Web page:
# Homework Help: Graphical analysis of angular displace v time

1. Apr 30, 2013

### freshcoast

1. The problem statement, all variables and given/known data

a) Calculate the magnitude of the constant average torque that acted on the system.
b) Assuming constant torque how far did the object rotate between t = 2 and t = 20 seconds?

2. Relevant equations

3. The attempt at a solution

Just checking to see if my answers are correct..

part a) since the graph is the change in θ over change in t, I can calculate the slope to find the ω. And then to find the torque, I needed to calculate 2 ω so I can find the $\alpha$ which then leads me to the torque.

So to find the 2 ω, I chose the points

$\alpha$ = (30 rad/s - 11 rad/s) / (20s - 1s ) = 1 rad/s2

$\tau$ = I$\alpha$ = (16kgm^2)(1 rad/s2) = 16 N * m

part b) is the question just asking for the change in angular displacement between t = 2 and t = 20?

if so I can figure that out by just looking at the graph 300 rad - 4 rad = 296 rad

Last edited: Apr 30, 2013
2. Apr 30, 2013

### collinsmark

Sorry, but that approach is not valid. Calculating $\omega$ using $\omega = \frac{\theta_2 - \theta_1}{t_2 - t_1}$ is only valid for constant angular velocity. But here, the system is accelerating, so that approach is not valid. If your angular velocities are not valid, you angular acceleration will not be valid either. (Hint: it is not. The correct angular acceleration is not 1 rad/s2.)

$$\theta = \theta_0 + \omega_0 t + \frac{1}{2} \alpha t^2.$$

As of yet you don't know what $\theta_0,$ $\omega_0$ and $\alpha$ are.

But you can find them! You know what the relationships is between $\theta$ and $t$ (Hint: the given graph). So go ahead and plug in three sets of ($t, \theta$) numbers into the kinematics equation.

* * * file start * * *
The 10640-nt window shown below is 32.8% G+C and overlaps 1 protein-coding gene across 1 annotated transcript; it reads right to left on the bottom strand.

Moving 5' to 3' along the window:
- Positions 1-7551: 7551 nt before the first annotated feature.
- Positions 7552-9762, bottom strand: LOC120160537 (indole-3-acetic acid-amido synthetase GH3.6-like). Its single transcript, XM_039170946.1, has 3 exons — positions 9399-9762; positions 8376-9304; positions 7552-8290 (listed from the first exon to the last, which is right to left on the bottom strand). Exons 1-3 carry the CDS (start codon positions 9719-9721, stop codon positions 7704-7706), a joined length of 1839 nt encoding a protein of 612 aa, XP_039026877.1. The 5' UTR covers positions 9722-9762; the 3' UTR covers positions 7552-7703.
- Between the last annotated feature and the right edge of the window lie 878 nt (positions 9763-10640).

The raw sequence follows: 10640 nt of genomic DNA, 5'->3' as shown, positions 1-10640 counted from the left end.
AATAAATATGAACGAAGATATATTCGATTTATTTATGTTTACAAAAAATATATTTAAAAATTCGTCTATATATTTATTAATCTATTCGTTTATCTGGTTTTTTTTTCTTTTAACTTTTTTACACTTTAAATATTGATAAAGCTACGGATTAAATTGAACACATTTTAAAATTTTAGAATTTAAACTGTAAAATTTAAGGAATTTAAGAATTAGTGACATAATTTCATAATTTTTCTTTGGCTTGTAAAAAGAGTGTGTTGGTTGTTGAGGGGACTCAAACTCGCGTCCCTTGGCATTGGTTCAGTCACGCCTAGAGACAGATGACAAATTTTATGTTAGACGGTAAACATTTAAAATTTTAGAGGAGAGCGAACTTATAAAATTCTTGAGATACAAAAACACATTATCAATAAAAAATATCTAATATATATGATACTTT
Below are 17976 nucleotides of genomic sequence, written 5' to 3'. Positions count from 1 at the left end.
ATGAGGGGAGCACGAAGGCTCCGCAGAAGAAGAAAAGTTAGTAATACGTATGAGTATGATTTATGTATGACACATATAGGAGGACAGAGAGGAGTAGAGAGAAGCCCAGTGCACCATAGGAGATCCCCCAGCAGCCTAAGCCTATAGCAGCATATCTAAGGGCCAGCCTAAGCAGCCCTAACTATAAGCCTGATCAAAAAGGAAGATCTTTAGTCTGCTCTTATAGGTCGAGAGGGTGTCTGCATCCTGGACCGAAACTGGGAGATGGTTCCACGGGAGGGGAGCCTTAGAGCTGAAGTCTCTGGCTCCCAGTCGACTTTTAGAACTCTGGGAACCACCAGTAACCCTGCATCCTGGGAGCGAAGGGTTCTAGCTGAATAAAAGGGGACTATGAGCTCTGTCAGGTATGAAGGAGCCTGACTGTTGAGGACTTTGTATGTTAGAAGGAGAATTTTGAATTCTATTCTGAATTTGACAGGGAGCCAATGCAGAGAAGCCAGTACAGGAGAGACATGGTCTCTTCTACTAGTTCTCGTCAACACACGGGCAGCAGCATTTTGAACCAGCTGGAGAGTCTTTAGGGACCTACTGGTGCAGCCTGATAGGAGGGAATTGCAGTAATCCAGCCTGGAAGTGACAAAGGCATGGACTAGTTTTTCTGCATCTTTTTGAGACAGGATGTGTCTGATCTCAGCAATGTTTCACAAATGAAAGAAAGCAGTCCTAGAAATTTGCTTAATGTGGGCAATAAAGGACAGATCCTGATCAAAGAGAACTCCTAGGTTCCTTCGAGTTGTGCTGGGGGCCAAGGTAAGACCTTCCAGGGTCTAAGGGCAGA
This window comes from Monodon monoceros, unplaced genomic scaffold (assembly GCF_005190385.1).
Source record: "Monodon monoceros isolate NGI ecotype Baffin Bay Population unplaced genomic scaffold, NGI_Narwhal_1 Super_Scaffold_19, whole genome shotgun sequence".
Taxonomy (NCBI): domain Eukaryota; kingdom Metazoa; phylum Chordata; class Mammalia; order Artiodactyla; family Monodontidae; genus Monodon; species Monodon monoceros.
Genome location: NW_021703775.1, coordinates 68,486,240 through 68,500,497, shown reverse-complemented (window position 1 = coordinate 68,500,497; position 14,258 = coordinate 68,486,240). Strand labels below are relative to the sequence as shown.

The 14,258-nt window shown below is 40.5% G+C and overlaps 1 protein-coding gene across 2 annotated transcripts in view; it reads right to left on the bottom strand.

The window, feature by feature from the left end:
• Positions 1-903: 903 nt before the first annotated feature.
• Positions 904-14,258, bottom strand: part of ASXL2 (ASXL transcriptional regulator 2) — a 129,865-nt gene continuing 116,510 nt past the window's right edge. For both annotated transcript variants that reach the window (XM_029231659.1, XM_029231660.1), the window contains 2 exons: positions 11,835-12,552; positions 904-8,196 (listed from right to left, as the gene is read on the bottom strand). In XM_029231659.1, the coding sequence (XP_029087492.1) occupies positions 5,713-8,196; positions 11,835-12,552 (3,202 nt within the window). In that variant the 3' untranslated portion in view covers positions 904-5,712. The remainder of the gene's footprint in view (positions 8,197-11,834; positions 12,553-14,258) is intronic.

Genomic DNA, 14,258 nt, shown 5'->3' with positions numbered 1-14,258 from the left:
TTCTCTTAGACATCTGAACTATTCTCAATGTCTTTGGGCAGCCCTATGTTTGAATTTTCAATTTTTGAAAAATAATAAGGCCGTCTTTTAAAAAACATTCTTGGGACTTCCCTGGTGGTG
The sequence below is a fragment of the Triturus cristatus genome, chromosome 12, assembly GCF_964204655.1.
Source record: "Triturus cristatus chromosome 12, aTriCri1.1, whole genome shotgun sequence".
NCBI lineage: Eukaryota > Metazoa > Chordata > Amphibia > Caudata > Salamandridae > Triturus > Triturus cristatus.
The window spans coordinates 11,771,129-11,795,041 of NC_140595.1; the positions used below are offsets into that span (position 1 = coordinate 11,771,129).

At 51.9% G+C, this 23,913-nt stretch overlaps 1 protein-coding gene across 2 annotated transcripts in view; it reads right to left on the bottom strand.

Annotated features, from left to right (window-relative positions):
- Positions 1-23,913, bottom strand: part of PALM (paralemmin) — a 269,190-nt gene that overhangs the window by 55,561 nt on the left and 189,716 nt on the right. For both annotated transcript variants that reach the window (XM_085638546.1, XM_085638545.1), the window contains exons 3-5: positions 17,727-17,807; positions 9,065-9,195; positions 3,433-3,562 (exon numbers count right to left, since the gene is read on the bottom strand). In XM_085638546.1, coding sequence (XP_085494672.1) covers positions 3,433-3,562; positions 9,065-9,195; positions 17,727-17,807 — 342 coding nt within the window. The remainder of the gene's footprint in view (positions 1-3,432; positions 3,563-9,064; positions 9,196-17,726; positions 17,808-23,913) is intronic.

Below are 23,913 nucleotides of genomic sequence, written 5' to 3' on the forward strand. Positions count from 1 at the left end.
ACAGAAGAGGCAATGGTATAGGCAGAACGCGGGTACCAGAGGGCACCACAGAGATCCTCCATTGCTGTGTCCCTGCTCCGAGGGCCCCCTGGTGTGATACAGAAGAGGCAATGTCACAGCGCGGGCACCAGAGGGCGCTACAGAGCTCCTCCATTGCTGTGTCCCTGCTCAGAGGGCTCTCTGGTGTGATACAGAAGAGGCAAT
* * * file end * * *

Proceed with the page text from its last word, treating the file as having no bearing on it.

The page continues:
That will leave you with three simultaneous equations and three unknowns (read: "solvable").

Boldface mine.

You should look at the graph again: your "300" number is off by 100.

Anyway, when you're finished there should be two ways to find part b), one by looking at the graph, and the other by using your kinematics equation. They should both agree.

3. Apr 30, 2013

### freshcoast

hmm, I'm having a hard time how to use the data points in the kinematic equation.

So I am to choose 3 points, I can see the most easiest points to read at is at times 1, 10, and 50.
so that gives me the 3 data points of this formation (t,θ) = (1, 1), (10, 100), (50, 2500)

and the relationship between θ and t is that it is the angular velocity?

I can't see how I am able to solve 3 equations with 3 unknowns using those points?

so far my 3 equations look like..

1=θ0+ω0(1s)+12α(1s)2
100=θ0+ω0(10s)+12(10s)2
2500=θ0+ω0(50s)+12α(50s)2

4. May 1, 2013

### collinsmark

If you were to find the instantaneous change in θ divided by an infinitesimal change in t, that would give you the instantaneous ω. But there is no easy way to do that by directly looking at the graph. (Not in this problem, anyway.) The value of ω is different for every point in time.

I would have used the (2 sec, 4 rad) instead of the (50 sec, 2500 rad) point. But that's just me. Either way works.

So you have three equations and three unknowns. Solve for θ0, ω0 and α.

Last edited: May 1, 2013
5. May 1, 2013

### collinsmark

Just for clarity, your equations are:

1 [rad] = θ0 + ω0(1 ) + (1/2)α(1 )2
100 [rad] = θ0 + ω0(10 ) + (1/2)α(10 )2
2500 [rad] = θ0 + ω0(50 ) + (1/2)α(50 )2

Multiplying a few things out gives,

1 = θ0 + ω0 + (0.5)α
100 = θ0 + (10)ω0 + (50)α
2500 = θ0 + (50)ω0 + (1250)α

There are several ways to solve sets simultaneous, linear equations such as this set: linear algebra, method of addition, method of substitution, Cramer's rule, etc.
http://en.wikipedia.org/wiki/System_of_linear_equations